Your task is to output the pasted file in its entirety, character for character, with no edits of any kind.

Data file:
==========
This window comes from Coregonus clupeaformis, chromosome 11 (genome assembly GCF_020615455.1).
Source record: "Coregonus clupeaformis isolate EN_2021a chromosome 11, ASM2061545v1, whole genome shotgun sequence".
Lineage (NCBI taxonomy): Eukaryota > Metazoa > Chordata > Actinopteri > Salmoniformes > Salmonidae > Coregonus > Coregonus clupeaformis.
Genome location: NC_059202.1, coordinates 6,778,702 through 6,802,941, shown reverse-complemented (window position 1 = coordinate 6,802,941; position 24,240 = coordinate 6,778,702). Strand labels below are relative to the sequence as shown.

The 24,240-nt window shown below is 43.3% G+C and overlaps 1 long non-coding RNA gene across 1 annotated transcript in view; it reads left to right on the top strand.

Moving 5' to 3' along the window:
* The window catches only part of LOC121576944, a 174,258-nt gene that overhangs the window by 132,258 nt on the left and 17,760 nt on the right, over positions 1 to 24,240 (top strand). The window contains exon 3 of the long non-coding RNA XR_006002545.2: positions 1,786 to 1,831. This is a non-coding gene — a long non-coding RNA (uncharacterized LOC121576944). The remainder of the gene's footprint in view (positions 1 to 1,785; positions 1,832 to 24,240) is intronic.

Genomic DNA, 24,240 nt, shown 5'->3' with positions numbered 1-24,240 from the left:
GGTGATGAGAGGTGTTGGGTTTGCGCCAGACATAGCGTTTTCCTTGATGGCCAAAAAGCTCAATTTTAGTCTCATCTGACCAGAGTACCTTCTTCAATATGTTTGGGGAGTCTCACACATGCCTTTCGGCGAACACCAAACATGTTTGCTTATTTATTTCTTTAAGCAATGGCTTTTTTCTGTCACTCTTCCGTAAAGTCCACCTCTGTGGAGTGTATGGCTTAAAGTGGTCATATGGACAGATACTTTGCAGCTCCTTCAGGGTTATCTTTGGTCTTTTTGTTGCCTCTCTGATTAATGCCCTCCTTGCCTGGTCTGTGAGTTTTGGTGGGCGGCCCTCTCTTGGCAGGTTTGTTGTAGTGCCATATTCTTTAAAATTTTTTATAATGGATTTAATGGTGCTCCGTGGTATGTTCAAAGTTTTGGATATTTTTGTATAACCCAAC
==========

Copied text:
This window comes from Coregonus clupeaformis, chromosome 11 (genome assembly GCF_020615455.1).
Source record: "Coregonus clupeaformis isolate EN_2021a chromosome 11, ASM2061545v1, whole genome shotgun sequence".
Lineage (NCBI taxonomy): Eukaryota > Metazoa > Chordata > Actinopteri > Salmoniformes > Salmonidae > Coregonus > Coregonus clupeaformis.
Genome location: NC_059202.1, coordinates 6,778,702 through 6,802,941, shown reverse-complemented (window position 1 = coordinate 6,802,941; position 24,240 = coordinate 6,778,702). Strand labels below are relative to the sequence as shown.

The 24,240-nt window shown below is 43.3% G+C and overlaps 1 long non-coding RNA gene across 1 annotated transcript in view; it reads left to right on the top strand.

Moving 5' to 3' along the window:
* The window catches only part of LOC121576944, a 174,258-nt gene that overhangs the window by 132,258 nt on the left and 17,760 nt on the right, over positions 1 to 24,240 (top strand). The window contains exon 3 of the long non-coding RNA XR_006002545.2: positions 1,786 to 1,831. This is a non-coding gene — a long non-coding RNA (uncharacterized LOC121576944). The remainder of the gene's footprint in view (positions 1 to 1,785; positions 1,832 to 24,240) is intronic.

Genomic DNA, 24,240 nt, shown 5'->3' with positions numbered 1-24,240 from the left:
GGTGATGAGAGGTGTTGGGTTTGCGCCAGACATAGCGTTTTCCTTGATGGCCAAAAAGCTCAATTTTAGTCTCATCTGACCAGAGTACCTTCTTCAATATGTTTGGGGAGTCTCACACATGCCTTTCGGCGAACACCAAACATGTTTGCTTATTTATTTCTTTAAGCAATGGCTTTTTTCTGTCACTCTTCCGTAAAGTCCACCTCTGTGGAGTGTATGGCTTAAAGTGGTCATATGGACAGATACTTTGCAGCTCCTTCAGGGTTATCTTTGGTCTTTTTGTTGCCTCTCTGATTAATGCCCTCCTTGCCTGGTCTGTGAGTTTTGGTGGGCGGCCCTCTCTTGGCAGGTTTGTTGTAGTGCCATATTCTTTAAAATTTTTTATAATGGATTTAATGGTGCTCCGTGGTATGTTCAAAGTTTTGGATATTTTTGTATAACCCAAC